By Cameron Rasmusson
It turns out Idaho isn’t finished paying for the ag-gag bill struck down as unconstitutional last year.
The state is on the line for nearly $250,000 after federal judge B. Lynn Winmill recently ordered it to pay the opposition’s legal fees. It’s yet another victory for the coalition of animal rights and civil rights groups that took the state to court for the so-called ag-gag bill, and members are holding Idaho up as a cautionary tale for other states. ag-gag
“This ruling is a warning to other states that PETA will challenge ‘ag-gag’ laws, we will win, and it will be costly for the state,” said People for the Ethical Treatment of Animals general counsel Jeffrey Kerr. “The American public has a right to know when the meat industry is breaking the law, and Idaho’s ‘ag-gag’ law was a blatant violation of free speech.”
The ag-gag bill was in part a reaction to a campaign by Los Angeles-based animal rights group Mercy For Animals. In the summer of 2012, members of the groups infiltrated the massive Bettencourt Dairies in Hansen, where they recorded video of employees beating and kicking cows, dragging them with tractors and more.
Signed into law Feb. 28, 2014, the ag-gag bill criminalized the recording of audio or video with “the intent to cause economic injury” at any agricultural facility. First-time penalties for breaking the law included an up-to-$5,000 fine and a year of imprisonment. For comparison, the first violation of Idaho’s animal cruelty law is punishable by no more than six months in jail. After being signed by Gov. C.L. “Butch” Otter, the new law received immediate push-back.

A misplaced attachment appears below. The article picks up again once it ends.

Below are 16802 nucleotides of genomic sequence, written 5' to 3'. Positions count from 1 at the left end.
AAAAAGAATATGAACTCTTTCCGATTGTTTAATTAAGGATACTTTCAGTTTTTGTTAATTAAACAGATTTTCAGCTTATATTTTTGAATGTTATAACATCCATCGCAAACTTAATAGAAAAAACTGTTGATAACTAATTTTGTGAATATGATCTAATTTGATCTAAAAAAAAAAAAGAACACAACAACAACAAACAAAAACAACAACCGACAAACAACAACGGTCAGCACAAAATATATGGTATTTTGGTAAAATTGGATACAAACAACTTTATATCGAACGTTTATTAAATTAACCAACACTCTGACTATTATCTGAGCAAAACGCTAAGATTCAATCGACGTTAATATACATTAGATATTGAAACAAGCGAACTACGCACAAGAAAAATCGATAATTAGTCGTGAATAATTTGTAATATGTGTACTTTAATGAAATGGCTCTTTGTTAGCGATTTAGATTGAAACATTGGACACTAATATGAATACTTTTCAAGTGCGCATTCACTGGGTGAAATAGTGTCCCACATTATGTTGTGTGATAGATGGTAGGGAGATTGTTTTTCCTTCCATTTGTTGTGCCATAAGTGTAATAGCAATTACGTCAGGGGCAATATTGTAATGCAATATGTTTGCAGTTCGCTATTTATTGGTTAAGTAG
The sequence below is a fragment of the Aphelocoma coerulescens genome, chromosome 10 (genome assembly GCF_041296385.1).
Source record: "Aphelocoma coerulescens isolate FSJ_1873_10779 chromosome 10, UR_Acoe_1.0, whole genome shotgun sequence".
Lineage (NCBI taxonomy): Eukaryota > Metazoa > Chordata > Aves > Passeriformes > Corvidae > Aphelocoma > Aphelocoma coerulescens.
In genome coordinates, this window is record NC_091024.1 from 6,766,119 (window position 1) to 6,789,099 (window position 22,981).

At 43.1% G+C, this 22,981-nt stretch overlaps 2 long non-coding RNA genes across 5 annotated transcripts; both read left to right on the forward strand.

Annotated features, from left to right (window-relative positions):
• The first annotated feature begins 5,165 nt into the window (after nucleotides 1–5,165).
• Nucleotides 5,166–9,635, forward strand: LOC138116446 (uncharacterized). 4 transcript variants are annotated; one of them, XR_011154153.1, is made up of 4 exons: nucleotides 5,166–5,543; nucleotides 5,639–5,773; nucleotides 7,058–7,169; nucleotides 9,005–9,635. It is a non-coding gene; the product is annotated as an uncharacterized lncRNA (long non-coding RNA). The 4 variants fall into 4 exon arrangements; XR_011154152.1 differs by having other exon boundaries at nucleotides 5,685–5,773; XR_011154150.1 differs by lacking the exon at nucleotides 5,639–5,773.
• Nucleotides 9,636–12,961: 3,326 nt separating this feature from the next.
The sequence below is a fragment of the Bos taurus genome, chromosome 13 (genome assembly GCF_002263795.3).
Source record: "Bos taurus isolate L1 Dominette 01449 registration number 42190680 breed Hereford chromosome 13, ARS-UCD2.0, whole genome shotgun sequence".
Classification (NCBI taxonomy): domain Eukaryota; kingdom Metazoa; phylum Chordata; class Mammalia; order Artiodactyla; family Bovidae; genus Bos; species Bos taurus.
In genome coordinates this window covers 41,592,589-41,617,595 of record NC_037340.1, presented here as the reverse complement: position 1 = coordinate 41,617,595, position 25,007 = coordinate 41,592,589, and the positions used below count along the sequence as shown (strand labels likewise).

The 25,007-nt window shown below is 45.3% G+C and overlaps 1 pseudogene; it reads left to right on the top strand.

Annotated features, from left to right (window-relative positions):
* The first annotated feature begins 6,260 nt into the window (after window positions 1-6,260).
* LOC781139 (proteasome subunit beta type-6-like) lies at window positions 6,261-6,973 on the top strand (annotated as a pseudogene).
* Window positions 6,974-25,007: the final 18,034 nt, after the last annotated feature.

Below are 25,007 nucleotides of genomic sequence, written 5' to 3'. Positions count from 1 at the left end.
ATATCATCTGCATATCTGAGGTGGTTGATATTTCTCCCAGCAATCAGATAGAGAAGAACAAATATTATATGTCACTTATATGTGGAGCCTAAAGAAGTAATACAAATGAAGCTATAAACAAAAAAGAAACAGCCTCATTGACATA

“If the government starts criminalizing the documentation of what goes on at these places, it makes life very difficult for journalists,” American Civil Liberties Union of Idaho legal director Richard Alan Eppink said.
The bill drew criticism from several different spheres. Animal rights groups protested the harsh penalties for informing the public of animal cruelty. Civil rights groups resisted the weakening of First Amendment rights to free speech. Others worried that the law would make it easier to cover up public health violations in the dairy industry.
“The way I see it, farms are producing products for consumption by the public,” Sandpoint Vegetarians co-founder Stephen Augustine told the Reader last year. “Why is it not acceptable to be able to record how that food is produced?”
Sandpoint Vegetarians was a local branch in the diverse team of organizations that sued the state of Idaho, joining PETA, the ACLU of Idaho, the Animal Legal Defense Fund and the Center for Food Safety. In August, Winmill rejected the state’s arguments, ruling that a criminalization of whistle-blowing in the agricultural industry was unconstitutional.
“The remedy for misleading speech, or speech we do not like, is more speech, not enforced silence,” wrote Judge B. Lynn Winmill in the ruling.”The Court finds that [the Ag-Gag law] violates the First Amendment.”
Winmill’s order to pay legal fees may be another victory for ag-gag opponents, but it’s a bittersweet one for people like Sandpoint Vegetarians co-founder Eric Ridgway. After the bill was struck down last year, he bemoaned the wasted taxpayer money spent defending it.
“The citizens of Idaho deserve better management of their tax dollars than [using them] for the creation of laws that were bound to be overturned, and that were enacted strictly to benefit the profits of corporations over the health of citizens,” he said.
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